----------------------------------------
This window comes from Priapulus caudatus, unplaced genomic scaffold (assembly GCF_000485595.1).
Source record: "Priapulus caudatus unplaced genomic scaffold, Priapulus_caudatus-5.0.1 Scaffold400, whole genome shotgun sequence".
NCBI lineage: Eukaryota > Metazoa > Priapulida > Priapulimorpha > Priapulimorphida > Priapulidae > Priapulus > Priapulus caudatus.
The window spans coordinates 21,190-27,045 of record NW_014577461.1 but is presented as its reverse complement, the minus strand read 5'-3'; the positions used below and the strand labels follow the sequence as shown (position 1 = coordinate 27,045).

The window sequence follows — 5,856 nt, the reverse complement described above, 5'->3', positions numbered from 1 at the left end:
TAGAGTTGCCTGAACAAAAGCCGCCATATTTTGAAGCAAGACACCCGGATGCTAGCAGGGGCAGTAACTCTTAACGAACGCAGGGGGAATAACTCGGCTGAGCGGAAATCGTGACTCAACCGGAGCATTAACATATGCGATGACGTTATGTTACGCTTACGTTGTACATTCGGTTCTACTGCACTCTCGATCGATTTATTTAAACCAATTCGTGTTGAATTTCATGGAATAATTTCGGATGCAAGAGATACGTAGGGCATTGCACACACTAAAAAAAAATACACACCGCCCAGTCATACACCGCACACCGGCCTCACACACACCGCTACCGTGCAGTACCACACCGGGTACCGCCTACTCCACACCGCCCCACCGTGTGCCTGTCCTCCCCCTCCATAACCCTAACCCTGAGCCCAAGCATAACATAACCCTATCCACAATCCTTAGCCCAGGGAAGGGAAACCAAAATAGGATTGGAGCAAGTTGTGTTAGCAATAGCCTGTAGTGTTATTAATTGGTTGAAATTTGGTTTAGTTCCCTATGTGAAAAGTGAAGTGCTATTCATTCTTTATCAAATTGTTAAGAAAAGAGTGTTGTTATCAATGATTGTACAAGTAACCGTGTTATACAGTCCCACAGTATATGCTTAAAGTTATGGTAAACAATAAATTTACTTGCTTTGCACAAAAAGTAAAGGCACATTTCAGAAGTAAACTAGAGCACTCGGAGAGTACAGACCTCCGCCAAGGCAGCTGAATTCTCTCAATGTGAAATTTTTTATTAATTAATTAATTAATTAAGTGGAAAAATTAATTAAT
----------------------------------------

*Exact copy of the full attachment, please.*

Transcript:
This window comes from Priapulus caudatus, unplaced genomic scaffold (assembly GCF_000485595.1).
Source record: "Priapulus caudatus unplaced genomic scaffold, Priapulus_caudatus-5.0.1 Scaffold400, whole genome shotgun sequence".
NCBI lineage: Eukaryota > Metazoa > Priapulida > Priapulimorpha > Priapulimorphida > Priapulidae > Priapulus > Priapulus caudatus.
The window spans coordinates 21,190-27,045 of record NW_014577461.1 but is presented as its reverse complement, the minus strand read 5'-3'; the positions used below and the strand labels follow the sequence as shown (position 1 = coordinate 27,045).

The window sequence follows — 5,856 nt, the reverse complement described above, 5'->3', positions numbered from 1 at the left end:
TAGAGTTGCCTGAACAAAAGCCGCCATATTTTGAAGCAAGACACCCGGATGCTAGCAGGGGCAGTAACTCTTAACGAACGCAGGGGGAATAACTCGGCTGAGCGGAAATCGTGACTCAACCGGAGCATTAACATATGCGATGACGTTATGTTACGCTTACGTTGTACATTCGGTTCTACTGCACTCTCGATCGATTTATTTAAACCAATTCGTGTTGAATTTCATGGAATAATTTCGGATGCAAGAGATACGTAGGGCATTGCACACACTAAAAAAAAATACACACCGCCCAGTCATACACCGCACACCGGCCTCACACACACCGCTACCGTGCAGTACCACACCGGGTACCGCCTACTCCACACCGCCCCACCGTGTGCCTGTCCTCCCCCTCCATAACCCTAACCCTGAGCCCAAGCATAACATAACCCTATCCACAATCCTTAGCCCAGGGAAGGGAAACCAAAATAGGATTGGAGCAAGTTGTGTTAGCAATAGCCTGTAGTGTTATTAATTGGTTGAAATTTGGTTTAGTTCCCTATGTGAAAAGTGAAGTGCTATTCATTCTTTATCAAATTGTTAAGAAAAGAGTGTTGTTATCAATGATTGTACAAGTAACCGTGTTATACAGTCCCACAGTATATGCTTAAAGTTATGGTAAACAATAAATTTACTTGCTTTGCACAAAAAGTAAAGGCACATTTCAGAAGTAAACTAGAGCACTCGGAGAGTACAGACCTCCGCCAAGGCAGCTGAATTCTCTCAATGTGAAATTTTTTATTAATTAATTAATTAATTAAGTGGAAAAATTAATTAAT